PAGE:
PROSECUTORS RAID GERMAN FA OFFICES AND HOMES IN TAX EVASION INVESTIGATION
On 7 October, the Independent reported that the Frankfurt prosecutors’ office confirms 6 former and current DFB officials are suspected of intentionally falsely declaring income from asset management to the sum of €4.7 million.
NORWAY’S TAX AUTHORITIES FEAR A WAVE OF CORONA FRAUD FROM FOREIGN CRIMINALS
On 7 October, Norway Today reported that Norwegian tax authorities are currently investigating 112 cases of corona funding fraud, and the Tax Administration (Skatteetaten) is said to fear a wave of foreign criminals will take advantage of the schemes, saying that “foreign criminal groups look at the Norwegian support schemes as a jar of honey”.
BULGARIA: 5 CHARGED AFTER DISRUPTION OF A RACKETEERING AND LOAN SHARKING CRIMINAL GROUP
On 7 October, Bulgarian state TV reported that 5 people have been charged after the Prosecutor’s Office and police in Sofia disrupted an organised criminal group created for the purpose of racketeering, property fraud and loan sharking.
AUSTRALIA: ‘DEPLORABLE’ CHILD-LIKE SEX DOLLS ARE INTERCEPTED AT CUSTOMS
On 7 October, the Mail Online reported that 2 men have been charged after ‘deplorable’ child-like sex dolls were intercepted at the Australian border. Officers intercepted 2 air cargo packages from Hong Kong at customs in Perth last month, and allegedly found a silicon child-like sex doll in each package.
THE ITALIAN MAFIA’S INFILTRATION OF COSTA RICA
On 7 October, an article in Insight Crime reports on mafia infiltration of Limon, the major port in Costa Rica, seen as a major transit point for illegal drugs en route to Europe. It links the murder of a Costa Rican fruit exporter in 2018 and the conviction by an Italian court in January of his father and business partner of using their fruit company in Costa Rica to traffic cocaine into Europe. It also mentioned that, in July, fugitive ‘Ndrangheta drug trafficker Franco D’Agapiti, who was the co-owner of a luxury hotel and casino resort in the Pacific coast tourist town of Jacó, was arrested in Costa Rica and InSight Crime traced 3 other types of businesses, as well as vehicles, to suspected and convicted Italian drug traffickers in Costa Rica.
CRASHED AIRCRAFT IN COLOMBIA MAY BE EXAMPLE OF ‘CLONED CRAFT’
On 7 October, Insight Crime reported that a small aircraft that crashed on the outskirts of Bogata had the same registration number as a drug smuggling aircraft seized in Honduras a decade ago — a likely case of a cloned registration.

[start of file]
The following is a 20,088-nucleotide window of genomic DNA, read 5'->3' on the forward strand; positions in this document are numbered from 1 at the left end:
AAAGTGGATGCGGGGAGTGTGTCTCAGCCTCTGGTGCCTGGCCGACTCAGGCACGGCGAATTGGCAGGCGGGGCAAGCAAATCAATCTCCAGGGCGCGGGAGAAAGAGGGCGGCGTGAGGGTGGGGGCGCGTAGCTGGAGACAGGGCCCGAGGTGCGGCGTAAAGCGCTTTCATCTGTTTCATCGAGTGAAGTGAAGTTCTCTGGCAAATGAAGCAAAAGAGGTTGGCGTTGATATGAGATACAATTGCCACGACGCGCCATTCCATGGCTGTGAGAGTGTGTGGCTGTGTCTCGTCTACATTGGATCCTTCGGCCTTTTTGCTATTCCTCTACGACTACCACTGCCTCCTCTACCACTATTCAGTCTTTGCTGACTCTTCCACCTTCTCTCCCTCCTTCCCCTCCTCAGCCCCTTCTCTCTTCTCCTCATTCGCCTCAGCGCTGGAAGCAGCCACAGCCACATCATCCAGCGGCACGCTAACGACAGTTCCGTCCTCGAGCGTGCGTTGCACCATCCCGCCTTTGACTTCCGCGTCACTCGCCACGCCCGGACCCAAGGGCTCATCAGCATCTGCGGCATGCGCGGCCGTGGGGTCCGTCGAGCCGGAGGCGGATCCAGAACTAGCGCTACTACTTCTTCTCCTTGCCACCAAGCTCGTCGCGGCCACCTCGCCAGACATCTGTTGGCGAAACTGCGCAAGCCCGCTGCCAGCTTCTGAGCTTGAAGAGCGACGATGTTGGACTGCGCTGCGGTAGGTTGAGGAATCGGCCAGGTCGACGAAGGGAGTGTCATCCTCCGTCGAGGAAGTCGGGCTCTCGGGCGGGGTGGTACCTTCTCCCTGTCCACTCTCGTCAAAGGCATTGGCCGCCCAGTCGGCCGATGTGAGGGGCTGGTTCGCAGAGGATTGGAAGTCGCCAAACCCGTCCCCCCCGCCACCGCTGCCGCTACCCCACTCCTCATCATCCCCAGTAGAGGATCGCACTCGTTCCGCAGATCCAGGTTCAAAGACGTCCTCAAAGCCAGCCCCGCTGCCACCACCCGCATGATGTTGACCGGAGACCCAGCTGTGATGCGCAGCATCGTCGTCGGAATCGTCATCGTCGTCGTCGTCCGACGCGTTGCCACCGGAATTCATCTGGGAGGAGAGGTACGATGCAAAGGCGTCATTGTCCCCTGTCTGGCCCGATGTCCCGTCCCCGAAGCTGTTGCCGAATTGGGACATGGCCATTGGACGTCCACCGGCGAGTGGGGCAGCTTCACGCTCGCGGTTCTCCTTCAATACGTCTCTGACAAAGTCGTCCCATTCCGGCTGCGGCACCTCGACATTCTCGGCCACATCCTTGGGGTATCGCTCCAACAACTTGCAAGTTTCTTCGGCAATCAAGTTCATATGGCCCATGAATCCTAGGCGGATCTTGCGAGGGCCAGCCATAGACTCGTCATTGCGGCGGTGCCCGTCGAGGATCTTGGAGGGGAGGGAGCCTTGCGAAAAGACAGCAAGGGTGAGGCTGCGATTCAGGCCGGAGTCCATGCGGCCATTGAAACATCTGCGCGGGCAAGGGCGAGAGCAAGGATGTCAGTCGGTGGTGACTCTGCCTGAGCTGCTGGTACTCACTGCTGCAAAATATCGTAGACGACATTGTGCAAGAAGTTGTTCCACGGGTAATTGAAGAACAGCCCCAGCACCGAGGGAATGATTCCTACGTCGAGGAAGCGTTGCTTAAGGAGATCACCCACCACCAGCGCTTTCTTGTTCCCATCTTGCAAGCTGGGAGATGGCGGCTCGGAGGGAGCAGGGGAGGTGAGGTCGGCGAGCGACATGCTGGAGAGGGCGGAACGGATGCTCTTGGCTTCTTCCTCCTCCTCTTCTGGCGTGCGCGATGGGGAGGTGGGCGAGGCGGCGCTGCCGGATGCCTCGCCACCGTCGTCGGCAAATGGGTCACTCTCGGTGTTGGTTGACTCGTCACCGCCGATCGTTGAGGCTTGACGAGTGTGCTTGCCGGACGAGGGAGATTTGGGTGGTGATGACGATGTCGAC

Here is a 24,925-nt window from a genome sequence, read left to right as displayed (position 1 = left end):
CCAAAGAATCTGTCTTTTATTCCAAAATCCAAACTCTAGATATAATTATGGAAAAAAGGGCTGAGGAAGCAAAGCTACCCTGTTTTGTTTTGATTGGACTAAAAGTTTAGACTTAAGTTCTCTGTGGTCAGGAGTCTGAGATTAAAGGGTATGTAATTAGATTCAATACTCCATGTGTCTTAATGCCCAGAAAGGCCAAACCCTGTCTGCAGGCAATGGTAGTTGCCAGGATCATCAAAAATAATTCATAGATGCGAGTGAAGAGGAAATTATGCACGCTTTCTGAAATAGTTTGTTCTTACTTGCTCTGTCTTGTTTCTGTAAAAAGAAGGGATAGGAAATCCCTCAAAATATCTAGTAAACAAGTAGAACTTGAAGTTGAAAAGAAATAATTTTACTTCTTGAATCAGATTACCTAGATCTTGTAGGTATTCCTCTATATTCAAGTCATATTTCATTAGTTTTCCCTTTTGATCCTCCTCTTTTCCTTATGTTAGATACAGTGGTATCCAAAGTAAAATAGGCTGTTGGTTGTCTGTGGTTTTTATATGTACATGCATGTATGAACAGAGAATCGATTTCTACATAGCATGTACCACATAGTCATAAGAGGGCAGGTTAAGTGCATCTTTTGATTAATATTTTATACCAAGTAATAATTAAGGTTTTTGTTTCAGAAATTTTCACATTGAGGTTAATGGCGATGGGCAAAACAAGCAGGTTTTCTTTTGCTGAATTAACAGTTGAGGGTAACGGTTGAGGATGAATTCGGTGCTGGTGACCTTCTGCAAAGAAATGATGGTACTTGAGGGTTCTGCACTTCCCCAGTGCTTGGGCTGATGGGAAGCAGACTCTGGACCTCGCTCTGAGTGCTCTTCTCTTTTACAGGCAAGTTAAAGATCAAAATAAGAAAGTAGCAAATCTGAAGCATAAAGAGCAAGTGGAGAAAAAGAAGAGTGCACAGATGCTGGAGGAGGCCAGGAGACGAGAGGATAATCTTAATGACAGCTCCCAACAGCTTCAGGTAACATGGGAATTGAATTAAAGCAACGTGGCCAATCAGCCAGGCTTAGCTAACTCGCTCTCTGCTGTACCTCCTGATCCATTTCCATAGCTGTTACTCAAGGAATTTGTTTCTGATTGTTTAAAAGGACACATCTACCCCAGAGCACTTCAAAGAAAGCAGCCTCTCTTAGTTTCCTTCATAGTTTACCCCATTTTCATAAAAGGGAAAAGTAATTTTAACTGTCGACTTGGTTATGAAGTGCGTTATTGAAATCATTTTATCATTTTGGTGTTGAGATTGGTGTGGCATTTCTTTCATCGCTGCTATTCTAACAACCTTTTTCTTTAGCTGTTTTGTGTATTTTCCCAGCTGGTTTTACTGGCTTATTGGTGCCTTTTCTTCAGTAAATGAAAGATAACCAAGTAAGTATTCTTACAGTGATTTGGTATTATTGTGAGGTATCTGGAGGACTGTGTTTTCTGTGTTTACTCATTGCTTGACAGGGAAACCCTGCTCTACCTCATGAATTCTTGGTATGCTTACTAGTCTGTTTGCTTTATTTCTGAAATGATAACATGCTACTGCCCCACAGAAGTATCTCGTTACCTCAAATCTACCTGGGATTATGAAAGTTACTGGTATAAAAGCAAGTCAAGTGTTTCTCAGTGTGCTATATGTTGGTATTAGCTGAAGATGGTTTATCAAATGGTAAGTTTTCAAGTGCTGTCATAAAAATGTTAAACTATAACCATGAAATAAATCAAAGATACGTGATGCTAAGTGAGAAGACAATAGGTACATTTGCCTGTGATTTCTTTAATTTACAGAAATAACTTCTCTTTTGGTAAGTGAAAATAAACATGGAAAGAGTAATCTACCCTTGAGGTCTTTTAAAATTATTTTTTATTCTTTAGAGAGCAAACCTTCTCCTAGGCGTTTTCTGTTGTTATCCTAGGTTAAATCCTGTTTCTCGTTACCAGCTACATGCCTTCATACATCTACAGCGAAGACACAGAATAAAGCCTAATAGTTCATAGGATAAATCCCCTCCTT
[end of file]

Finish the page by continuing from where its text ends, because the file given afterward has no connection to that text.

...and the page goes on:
AUSTRALIA: MAN ALLEGEDLY BEHIND A $400 MILLION FRAUD AGAINST A MAJOR KOREAN INVESTMENT HOUSE LOOKING TO INVEST IN NATIONAL DISABILITY INSURANCE SCHEME HOUSING PROJECTS
On 7 October, The Age reported about a Melbourne man allegedly behind a $400 million fraud against a major Korean investment house looking to invest in National Disability Insurance Scheme (NDIS) housing projects. His lawyers revealed the potential criminal charges when asking the Supreme Court of Victoria to stop civil proceedings brought against him and his companies.
FRAUD WITH AGRICULTURAL FUNDS IN BULGARIA
On 6 October, EurActiv said that a recent investigative report has exposed fraud in the use of EU agricultural funds in the country, part of a widespread criminal scheme which she has flagged to the attention of the European Public Prosecutor. It refers to a TV documentary that revealed how hundreds of acres of agricultural land in the village of Dabovo are cultivated with soybeans, but only on paper.
ILLICIT DRUG TRADE AT BELGIAN PORT FUELS CRIME WAVE
On 6 October, France 24 reported that drug trafficking around Antwerp in northern Belgium is generating increasingly violent crime, which the authorities are struggling to tackle. It is the number one gateway for cocaine to the continent, thanks to its closer trade links with South America. With almost 40 tonnes of cocaine seized by the end of September, this year is on course to beat the annual record of 61.8 tonnes – and one has to add another 70 or so tonnes intercepted in Latin America on their way to Antwerp.
MALAWI ACHIEVES FIRST NON-CONVICTION BASED FORFEITURE ORDER
On 7 October, the Basel Institute on Governance congratulated Malawi on achieving the first ever non-conviction based forfeiture order under the new Financial Crimes Act of 2017. It says that the use of this civil forfeiture mechanism is a huge step forward in Malawi’s fight against corruption, fraud and money laundering.
SANCTIONS COMPLIANCE IN IRELAND
An article in the Autumn 2020 edition of ICQ Magazine discusses the essential components of a risk-based sanctions compliance programme and the relevant regulatory expectations – and the effects of Brexit.
PODCAST: HOW DONALD TRUMP TURNED THE PRESIDENCY INTO A BUSINESS
In the latest TRACE podcast: “White House Inc: How Donald Trump Turned the Presidency Into a Business”, Dan Alexander, author and senior editor at Forbes, discusses his book about Trump’s business deals with foreign entities, including one very strange deal with the sovereign wealth fund of Qatar.
FRANCE TO USE UAV TO PATROL MEDITERRANEAN
On 6 October, Homeland Security Today reported that the European Maritime Safety Agency (EMSA) has established a multi-purpose maritime surveillance operation led by the French Navy and customs, with operational missions having started on 23 September for an initial period of 3 months.